Most people who visit La Fortuna, Costa Rica go to see Arenal Volcano, the famed cone-shaped giant that put this sleepy agricultural town on the map. But there’s another intriguing sight nearby that is worth a visit. Cerro Chato is a lesser-known volcano that sits unassumingly right next to Arenal. Although Cerro Chato is dormant, it has a stunning emerald green crater lake that looks almost out of this world. The trek up to the lagoon is one of the more challenging hikes in Costa Rica, so in this post, we’ll share our experience so that you know what to expect and give you some essential tips.
See the important update about Cerro Chato’s closure in the Access section, below.
Accessing Cerro Chato
Cerro Chato is located to the west of the town of La Fortuna. Though quite a few miles away, its green forested outline is visible from the downtown alongside Arenal Volcano. In the past, the most common access points for Cerro Chato were the Green Lagoon Lodge and Arenal Observatory. When we visited a few years ago, we opted for the Observatory because at the beginning of the hike there are fantastic views of Arenal Volcano. We also wanted to check out the Observatory’s many other trails, its hanging bridge, and small waterfall.
IMPORTANT UPDATE (November 10, 2018): In July 2017, the government closed the trails to Cerro Chato from the Green Lagoon Lodge and Arenal Observatory. Up until around September 2018, people had been still using the trail at the Observatory at their own risk, even though it was officially closed. In the past few months, however, the Observatory closed access and now has a guard stationed there, turning people away. (See recent comments below for more information.) There is another access point right before the Arenal Observatory Lodge – this is not the same as the Observatory and is run by different people. We do not know much about this trail, but have heard from a few people that the hike is more difficult and much longer. If you have done this hike, let us know how it was in the comments below. There is also still the trail from the Green Lagoon Lodge, which people still seem to be using.
From either entry point, the hike up to the top of Cerro Chato is about 1.5-2 hours each way, depending on your fitness level. It’s a strenuous trek that is rewarding if you’re into hiking (we loved it), but is definitely not for everyone. Much of the trail is narrow and steep, with bulging tree roots to avoid and some slippery spots due to clay. The scenery is gorgeous, however, beginning in the lowland rainforest typical of the area and ascending into sometimes misty, higher altitude cloud forest.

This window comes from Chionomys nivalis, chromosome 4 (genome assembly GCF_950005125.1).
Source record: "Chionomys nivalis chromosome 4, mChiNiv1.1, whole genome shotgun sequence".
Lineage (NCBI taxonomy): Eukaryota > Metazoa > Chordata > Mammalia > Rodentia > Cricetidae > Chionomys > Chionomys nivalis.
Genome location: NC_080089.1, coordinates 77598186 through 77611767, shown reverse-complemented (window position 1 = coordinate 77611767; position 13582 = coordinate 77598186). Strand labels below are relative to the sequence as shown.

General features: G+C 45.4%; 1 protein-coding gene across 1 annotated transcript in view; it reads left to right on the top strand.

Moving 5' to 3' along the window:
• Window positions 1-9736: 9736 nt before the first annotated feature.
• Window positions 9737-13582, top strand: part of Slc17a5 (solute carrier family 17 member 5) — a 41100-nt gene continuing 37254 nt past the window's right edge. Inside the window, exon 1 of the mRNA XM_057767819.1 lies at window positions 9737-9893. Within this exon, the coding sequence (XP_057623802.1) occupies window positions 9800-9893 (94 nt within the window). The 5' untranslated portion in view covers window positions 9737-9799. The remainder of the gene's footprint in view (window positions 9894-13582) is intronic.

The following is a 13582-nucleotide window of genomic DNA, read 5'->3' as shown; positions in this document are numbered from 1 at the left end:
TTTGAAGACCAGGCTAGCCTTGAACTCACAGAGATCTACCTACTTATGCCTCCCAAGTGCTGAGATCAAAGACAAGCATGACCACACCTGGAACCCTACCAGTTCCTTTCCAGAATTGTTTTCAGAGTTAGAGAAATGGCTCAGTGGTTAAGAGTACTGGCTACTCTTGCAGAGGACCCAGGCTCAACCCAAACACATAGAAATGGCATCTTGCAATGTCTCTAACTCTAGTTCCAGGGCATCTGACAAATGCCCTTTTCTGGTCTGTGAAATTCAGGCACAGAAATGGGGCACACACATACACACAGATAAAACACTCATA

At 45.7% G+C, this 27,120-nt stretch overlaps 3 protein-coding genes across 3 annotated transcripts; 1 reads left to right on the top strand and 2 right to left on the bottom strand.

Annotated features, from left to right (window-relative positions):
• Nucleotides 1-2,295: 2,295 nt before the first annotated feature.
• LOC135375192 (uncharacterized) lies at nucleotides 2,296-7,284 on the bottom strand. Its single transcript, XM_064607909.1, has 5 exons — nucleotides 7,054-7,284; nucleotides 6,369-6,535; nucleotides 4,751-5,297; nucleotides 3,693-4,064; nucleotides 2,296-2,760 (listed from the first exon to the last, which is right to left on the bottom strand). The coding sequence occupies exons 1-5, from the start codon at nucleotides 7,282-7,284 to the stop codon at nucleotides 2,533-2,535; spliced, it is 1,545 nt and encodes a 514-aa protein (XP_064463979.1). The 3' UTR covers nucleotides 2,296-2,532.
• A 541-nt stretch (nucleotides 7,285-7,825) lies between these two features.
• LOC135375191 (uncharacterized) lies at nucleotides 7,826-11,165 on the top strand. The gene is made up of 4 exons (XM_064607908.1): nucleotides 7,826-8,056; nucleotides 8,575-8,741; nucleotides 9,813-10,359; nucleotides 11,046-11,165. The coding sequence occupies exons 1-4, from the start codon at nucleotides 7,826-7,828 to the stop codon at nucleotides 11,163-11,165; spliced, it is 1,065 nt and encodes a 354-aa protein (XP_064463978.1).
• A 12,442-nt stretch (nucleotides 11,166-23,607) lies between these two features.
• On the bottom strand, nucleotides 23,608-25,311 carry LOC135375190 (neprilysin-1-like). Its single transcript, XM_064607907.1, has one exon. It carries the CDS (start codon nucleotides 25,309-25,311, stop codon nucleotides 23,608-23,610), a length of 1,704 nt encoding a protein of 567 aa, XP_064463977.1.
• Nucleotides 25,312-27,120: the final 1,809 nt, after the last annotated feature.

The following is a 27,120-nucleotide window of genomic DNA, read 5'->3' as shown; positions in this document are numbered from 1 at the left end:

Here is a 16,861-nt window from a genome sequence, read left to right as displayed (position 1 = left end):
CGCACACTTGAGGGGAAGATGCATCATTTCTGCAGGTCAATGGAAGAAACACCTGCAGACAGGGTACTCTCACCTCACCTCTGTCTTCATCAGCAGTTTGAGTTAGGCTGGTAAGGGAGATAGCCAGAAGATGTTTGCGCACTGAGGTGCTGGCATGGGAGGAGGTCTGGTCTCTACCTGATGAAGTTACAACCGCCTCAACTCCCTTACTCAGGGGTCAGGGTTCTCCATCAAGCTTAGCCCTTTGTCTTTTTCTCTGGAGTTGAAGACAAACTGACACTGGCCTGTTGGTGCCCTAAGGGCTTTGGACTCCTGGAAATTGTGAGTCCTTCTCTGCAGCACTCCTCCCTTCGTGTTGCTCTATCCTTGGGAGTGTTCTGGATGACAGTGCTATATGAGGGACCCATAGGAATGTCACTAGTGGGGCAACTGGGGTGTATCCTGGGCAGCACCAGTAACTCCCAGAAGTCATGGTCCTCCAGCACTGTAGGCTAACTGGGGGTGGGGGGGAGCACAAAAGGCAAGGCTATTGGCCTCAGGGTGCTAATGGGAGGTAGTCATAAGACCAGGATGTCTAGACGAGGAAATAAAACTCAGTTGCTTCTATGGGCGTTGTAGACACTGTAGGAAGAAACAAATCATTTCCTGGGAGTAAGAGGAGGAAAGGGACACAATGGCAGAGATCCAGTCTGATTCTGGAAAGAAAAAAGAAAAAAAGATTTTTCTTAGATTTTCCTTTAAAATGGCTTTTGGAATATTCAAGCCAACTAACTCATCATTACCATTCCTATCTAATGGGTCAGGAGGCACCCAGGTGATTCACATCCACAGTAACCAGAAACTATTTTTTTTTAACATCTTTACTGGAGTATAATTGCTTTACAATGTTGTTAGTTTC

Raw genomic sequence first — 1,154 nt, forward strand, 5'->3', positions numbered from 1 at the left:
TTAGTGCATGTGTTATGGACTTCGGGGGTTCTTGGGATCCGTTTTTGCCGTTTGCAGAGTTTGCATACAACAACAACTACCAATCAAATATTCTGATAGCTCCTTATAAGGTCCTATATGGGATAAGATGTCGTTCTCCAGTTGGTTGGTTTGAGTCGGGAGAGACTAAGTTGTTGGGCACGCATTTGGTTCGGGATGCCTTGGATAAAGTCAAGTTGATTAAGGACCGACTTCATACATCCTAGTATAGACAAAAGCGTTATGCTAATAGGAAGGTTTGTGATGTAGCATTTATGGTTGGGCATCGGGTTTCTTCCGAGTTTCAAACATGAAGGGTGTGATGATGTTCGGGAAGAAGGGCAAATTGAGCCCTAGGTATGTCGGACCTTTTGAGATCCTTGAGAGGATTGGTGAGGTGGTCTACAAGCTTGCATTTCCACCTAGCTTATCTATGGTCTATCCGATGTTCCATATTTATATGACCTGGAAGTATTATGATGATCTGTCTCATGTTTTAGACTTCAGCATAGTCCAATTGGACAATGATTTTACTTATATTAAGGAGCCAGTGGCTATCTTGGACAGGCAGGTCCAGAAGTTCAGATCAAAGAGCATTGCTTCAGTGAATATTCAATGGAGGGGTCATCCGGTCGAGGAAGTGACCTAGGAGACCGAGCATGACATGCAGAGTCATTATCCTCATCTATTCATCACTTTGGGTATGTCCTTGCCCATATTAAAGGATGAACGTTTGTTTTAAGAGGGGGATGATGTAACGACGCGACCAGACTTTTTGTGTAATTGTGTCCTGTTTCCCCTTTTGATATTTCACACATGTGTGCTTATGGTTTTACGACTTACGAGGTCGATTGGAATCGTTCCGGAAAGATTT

Tip: If you have very young children or suffer from knee or joint problems, you might have a hard time at Cerro Chato. Be sure to bring along trekking poles or a walking stick or opt for one of the many easier hikes in the area instead. Two great choices are Arenal Volcano National Park or the slightly more difficult Arenal 1968 trails, both of which explore the base of Arenal Volcano.
Once you reach the highest point of Cerro Chato (1,140 meters or 3,740 feet), you’ll have a bit more hiking to get to the crater lake. But this is the point where you’ll want to get out your camera as you’ll have the best views of the green lagoon (see cover photo above).
At this point, you’ll have seen the crater lake from above. To see it at ground level, it is only about 20 minutes more down, but this portion is very difficult. The extremely steep, haphazard path was more like a scramble than an ordinary hike. At times, it was difficult for us to get our footing as there was no place to step and no ropes to help guide us. This forced us to maneuver with our hands and cling onto roots and trees when necessary. We did make it down but saw lots of others turn around. If you don’t make it the whole way, don’t fret. Like we said before, the view from the top is really the best vantage point to see the whole crater anyway so you’re not missing out on a lot if you stop there.
Tip: Be sure to wear clothes and footwear that you don’t mind getting dirty. The entire trail is clay and the final portion can be very muddy, especially if it has rained recently.
If you do make it to the bottom, you’ll get to enjoy the lagoon from a new perspective. Along the shore of the small beach area, you can appreciate the breadth of the lake and see the moss-covered greenery along its edges close up. If you’re in need of a cool down, you can also swim in the emerald water, though it was a bit too green for our taste.
Best Times to Visit
The best time to hike Cerro Chato is during the dry season, December to April, because this is when rain is least likely. The trail shouldn’t be too muddy this time of year and the lagoon won’t be fogged in and invisible, as it sometimes is during the rainy season.
What to Wear/Bring
- Hiking boots or good gripping sandals like Keens
- Trekking poles or a walking stick
- Insect repellent
- Plenty of water as it can be extremely hot and humid
$12 from Green Lagoon Lodge
$8 from Arenal Observatory
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If you’re looking for a challenging hike in the La Fortuna area, you won’t want to miss Cerro Chato. We’ve done a ton of trekking in Costa Rica over the past several years and Cerro Chato still ranks among our favorites. Of course, it is not an easy one, but the most rewarding hikes seldom are.
What’s the most challenging hike you’ve ever done?
If you need more ideas for activities in the La Fortuna area or are still looking for that perfect hotel, be sure to check out our comprehensive Destination post, La Fortuna: What to Expect from Costa Rica’s Most Popular Destination.